Stylish Bags That Charge Your Dead iPhone Battery

Power to the people with purses! These new bags come through in a clutch, with built-in charging docks that fuel phones twice over.

Phone batteries always seem to die maliciously, when you need them the most. And since we’re all as helpless as infants without our phones these days, the consequences of such a power loss can be dire.


Coming to the rescue is Everpurse. It’s a new handbag to save those poor souls caught in dead-battery limbo who just want to return their boss’s call or Yelp where to buy a burrito in an unfamiliar neighborhood. The bag has a built-in charging dock, and is re-energized wirelessly itself by simply plopping it onto a charging mat that you can leave at home. It stores enough power to fuel your phone twice over and is compatible with the iPhone 4/4S and 5, as well as the Samsung Galaxy S 3/4.

A representative at Everpurse tells Co.Design that founder and CEO Liz Salcedo, “invented Everpurse to solve her own problem of always running out of battery while she was out and about. She tried carrying an auxiliary battery but hated always having to fish for a cord and charge two devices.” She and her husband Dan (Everpurse CTO) experimented with the bag’s design for a year and a half.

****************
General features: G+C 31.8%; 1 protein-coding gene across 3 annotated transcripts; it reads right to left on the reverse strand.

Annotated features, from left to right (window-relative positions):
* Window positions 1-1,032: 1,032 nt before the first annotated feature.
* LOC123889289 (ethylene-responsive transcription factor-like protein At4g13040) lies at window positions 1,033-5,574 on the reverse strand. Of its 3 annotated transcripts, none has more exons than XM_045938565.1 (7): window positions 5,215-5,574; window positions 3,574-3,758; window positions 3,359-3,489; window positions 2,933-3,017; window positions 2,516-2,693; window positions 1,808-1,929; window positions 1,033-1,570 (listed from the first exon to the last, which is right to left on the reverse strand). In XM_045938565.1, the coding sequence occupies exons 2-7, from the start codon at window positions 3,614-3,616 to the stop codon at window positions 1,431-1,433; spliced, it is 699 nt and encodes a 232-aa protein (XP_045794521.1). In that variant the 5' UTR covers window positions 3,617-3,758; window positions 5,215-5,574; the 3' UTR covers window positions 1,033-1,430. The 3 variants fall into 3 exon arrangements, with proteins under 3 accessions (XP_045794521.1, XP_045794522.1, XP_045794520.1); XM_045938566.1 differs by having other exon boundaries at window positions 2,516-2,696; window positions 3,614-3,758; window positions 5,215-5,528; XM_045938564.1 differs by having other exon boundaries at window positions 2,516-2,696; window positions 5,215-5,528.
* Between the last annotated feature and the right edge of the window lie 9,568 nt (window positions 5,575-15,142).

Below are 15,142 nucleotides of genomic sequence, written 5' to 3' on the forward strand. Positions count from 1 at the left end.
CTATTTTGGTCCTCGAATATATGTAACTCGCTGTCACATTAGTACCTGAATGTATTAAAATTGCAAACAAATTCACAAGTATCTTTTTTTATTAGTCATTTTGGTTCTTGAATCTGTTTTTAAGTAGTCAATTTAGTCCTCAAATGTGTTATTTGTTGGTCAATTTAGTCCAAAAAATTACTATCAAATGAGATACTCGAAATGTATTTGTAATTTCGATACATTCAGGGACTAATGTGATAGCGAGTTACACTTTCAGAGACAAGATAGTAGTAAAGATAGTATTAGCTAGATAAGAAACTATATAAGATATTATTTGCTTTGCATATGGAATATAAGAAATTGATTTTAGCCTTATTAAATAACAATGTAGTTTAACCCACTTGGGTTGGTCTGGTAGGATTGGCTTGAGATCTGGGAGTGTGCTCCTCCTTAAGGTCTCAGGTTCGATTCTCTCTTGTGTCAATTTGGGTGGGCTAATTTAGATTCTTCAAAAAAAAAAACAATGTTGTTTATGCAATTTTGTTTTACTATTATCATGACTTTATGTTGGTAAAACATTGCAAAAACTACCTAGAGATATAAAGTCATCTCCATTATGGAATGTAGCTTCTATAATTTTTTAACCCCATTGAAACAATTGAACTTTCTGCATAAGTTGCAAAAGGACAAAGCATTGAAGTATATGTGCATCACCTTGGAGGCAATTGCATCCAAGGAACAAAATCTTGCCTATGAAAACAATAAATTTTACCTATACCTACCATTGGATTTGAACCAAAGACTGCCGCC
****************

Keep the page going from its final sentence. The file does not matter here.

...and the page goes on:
The functionality part fulfilled, onto the fashion. Everpurse collaborated with high-end Chicago fashion designers 1154 Lill St. and Laudi Vidni to make stylish leather clutches, available in crocodile skin patterns, and fabric models in five colors.

As of now, the in-purse charging dock technology is only available in handbags, not manbags, but they’ve got plans for gender equality. “We think every purse should be an Everpurse, including backpacks and briefcases,” says the Everpurse spokesperson. You’re going to see many different styles of Everpurse bags designed by a variety of fashion houses in the future.” Next up–charging docks installed in human bodies?

The Everpurse ranges from $189 to $319 and is available here.

About the author

Carey Dunne is a Brooklyn-based writer covering art and design. Follow her on Twitter.